Did He Jump, or Was He Pushed?

Getting to the bottom of Post-Dispatch editor Cole Campbell's abrupt departure

When the history of the St. Louis Post-Dispatch is written -- and let's face it, who'd be desperate enough to kill time reading that? -- recently departed editor Cole Campbell should be cast as a character like "Professor" Henry Hill from The Music Man, coming into town as he did with a song and dance, telling folks "there's trouble right here in River City" as he dished out a snappy patter telling us he knew just how to fix that trouble. Get 76 trombones, pass them out to reporters and the community, and get everybody to play a tune together at the next charette. Campbell's sales pitch for public journalism, or civic journalism, or whatever you want to call it, had a three-and-a-half-year run on Tucker Boulevard, but the show closed last Wednesday with the announcement that Campbell had resigned to become a "fellow" at the Poynter Institute in St. Petersburg, Fla.

For all the bitching and moaning the staff at the P-D did during Campbell's regime, with his reorganization of reporters away from beats and into "teams," his scrapping of the usual news analysis to concoct the "Imagine St. Louis" section and his constant cloying efforts to get in touch with the "community," his exit was seemly and quiet. At 3:41 p.m., Campbell sent a newsroom-wide message: "Please join Terry Egger and me in the newsroom for an important announcement at 3:45 p.m. Thanks." Rumors of Campbell's editorial demise had circulated before, so the staff had begun to tune them out.

Egger, the P-D's publisher, stood up front, thanked everyone for coming and said, "Cole has something to say to you." Campbell announced that he was resigning and going to Florida, where "they're going to pay me money to think and write and ask questions and to teach journalists from across the country." Then Egger said something about showing a "measure of appreciation," and people applauded. "It was polite; it was respectable," said one staffer. "It was not embarrassingly small, and it was not enthusiastic." Then Egger asked whether anyone had any questions, and nobody had any questions. And everybody walked away. In all of about six minutes, Cole Campbell was a goner. Sic transit civic journalism.

The article in the next day's Post noted in the lede that Campbell had "made change a constant" during his time at the P-D. In his memo to the staff, sent out after his announcement, Campbell tried to deflect credit by writing that they, the staff, had made "nine sweeping product changes" during his time at the paper. He listed the "Saturday tab, Get Out relaunch, editorial/ op-ed pages, redesign, new zones, Sunday improvements, weekend business sections, daily Everyday sections and postnet redesign" as the nine changes.

The memo was reminiscent of a statement Campbell made when he left his previous job as editor of the Norfolk Virginian-Pilot. On Sept. 29, 1996, he was quoted in a Q&A in that paper as saying, "Lao-tzu, the Chinese philosopher who founded Taoism, said of the best leaders: 'When their task is accomplished, their work done, the people will remark, "We have done it ourselves."'" Maybe that's true of Taoists, but at the P-D, it's unlikely many would make that remark.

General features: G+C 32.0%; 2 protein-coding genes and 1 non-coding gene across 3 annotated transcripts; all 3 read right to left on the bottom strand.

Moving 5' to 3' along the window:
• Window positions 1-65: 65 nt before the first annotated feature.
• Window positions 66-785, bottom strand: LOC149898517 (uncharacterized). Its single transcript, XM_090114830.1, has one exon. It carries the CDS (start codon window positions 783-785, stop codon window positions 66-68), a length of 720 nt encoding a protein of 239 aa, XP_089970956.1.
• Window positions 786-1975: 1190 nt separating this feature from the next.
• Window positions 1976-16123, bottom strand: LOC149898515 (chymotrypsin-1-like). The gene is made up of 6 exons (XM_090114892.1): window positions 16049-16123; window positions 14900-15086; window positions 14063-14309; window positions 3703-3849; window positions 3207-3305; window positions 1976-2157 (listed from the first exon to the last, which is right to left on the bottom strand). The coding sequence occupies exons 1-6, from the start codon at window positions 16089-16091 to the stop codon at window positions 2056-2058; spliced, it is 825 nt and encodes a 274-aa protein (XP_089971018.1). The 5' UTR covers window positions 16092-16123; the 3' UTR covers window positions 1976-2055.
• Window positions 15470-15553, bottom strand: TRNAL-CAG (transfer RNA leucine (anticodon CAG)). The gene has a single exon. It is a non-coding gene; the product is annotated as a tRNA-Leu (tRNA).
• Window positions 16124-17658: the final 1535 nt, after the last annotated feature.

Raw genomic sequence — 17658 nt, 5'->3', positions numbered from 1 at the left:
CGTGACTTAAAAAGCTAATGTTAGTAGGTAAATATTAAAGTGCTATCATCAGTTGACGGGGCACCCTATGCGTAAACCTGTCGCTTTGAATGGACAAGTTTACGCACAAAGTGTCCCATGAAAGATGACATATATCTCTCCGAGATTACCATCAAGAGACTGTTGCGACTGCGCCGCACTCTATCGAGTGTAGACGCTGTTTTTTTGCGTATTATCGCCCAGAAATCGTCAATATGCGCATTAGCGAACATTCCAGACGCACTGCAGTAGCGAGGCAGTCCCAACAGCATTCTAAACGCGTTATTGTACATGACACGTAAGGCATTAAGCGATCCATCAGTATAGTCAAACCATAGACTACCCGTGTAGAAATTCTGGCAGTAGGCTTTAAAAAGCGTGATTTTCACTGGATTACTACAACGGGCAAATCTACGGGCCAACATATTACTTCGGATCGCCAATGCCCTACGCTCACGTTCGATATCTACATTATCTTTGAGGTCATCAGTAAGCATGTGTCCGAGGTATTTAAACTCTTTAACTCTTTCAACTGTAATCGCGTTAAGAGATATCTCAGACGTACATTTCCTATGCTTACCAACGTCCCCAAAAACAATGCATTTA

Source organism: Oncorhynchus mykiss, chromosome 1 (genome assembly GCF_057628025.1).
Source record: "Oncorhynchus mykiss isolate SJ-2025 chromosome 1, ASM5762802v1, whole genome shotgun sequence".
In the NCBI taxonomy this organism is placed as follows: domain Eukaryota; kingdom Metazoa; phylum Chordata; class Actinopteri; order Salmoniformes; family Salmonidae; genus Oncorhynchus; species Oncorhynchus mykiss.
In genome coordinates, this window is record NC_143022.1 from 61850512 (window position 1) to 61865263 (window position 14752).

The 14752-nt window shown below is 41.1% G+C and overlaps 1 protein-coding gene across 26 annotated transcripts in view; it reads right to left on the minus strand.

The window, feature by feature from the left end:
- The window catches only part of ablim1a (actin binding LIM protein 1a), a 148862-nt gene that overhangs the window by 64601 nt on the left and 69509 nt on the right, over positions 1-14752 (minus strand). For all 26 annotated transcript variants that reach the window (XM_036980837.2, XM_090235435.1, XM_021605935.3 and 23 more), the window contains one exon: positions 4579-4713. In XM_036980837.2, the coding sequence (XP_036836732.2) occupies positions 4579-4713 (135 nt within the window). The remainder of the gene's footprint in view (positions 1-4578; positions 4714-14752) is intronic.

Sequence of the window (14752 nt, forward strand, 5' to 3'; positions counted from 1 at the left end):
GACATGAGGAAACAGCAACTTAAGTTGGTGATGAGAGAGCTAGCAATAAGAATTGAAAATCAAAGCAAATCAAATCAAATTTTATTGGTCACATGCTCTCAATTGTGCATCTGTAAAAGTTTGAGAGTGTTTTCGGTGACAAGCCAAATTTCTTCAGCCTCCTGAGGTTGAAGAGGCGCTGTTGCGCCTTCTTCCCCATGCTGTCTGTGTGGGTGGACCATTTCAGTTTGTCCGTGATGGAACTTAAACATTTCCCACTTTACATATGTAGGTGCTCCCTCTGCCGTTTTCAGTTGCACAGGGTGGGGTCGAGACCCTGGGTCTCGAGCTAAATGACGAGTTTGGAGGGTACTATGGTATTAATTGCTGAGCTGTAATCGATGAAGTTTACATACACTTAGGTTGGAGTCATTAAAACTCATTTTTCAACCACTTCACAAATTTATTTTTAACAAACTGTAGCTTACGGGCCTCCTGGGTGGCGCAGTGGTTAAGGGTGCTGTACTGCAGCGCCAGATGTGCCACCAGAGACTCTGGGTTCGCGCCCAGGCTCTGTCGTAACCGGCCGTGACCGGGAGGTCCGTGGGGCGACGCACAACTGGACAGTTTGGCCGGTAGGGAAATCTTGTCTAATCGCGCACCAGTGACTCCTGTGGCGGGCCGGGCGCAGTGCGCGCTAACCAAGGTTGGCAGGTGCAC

Still, in his comments to the assembled staff, Egger was reported to have said that Campbell "made significant contributions when we were absolutely rudderless." Indeed, if Campbell leaves behind a bit of a mess in the newsroom -- and few observers or participants would argue that point -- it isn't as if he didn't find one when he landed in River City. Anybody who remembers the names of previous editors William Woo and Foster Davis can recall stagnant news coverage, complaints of staff malaise, editorial indecision and weak-kneed management. Campbell's remedy for these problems was something called civic journalism, which he thought was the latest rage, though most folks at the P-D who encountered it didn't agree.

"He showed up here with a series of whiz-bang ideas," says one reporter, who, like others interviewed for this space, prefers to speak under the cloak of anonymity. One idea was civic journalism, with its effort to determine what the community wanted by holding a bunch of "charettes," a hoity-toity name for a planning session. The other idea, according to one not-so-happy camper, was to put reporters and editors into the team-management model and "finally make a newsroom hum like a Saturn plant."

Adjectives attached to Campbell include "cerebral" and "charming." Reporters say he reminds them of a journalism professor, a comparison not always meant kindly. Good in front of large groups, he's not so good one-on-one. Good on abstract concepts, he's not so hot at trying to figure out how best to describe urban reality on a day-to-day basis. When you're the editor of the only daily in a metropolitan area of 2.5 million, this can be a problem.

Campbell just rubbed some folks the wrong way. One staffer says, "He's not very personable, he can be very petty, and it's all his baby. He talks collaboration, he talks power-sharing and he talks democracy, and he runs it himself. And if he doesn't like what you've done, he belittles you. People said, 'Screw you.' It didn't take too long to happen, and it ossified into a great gap. And it stayed that way until Wednesday."

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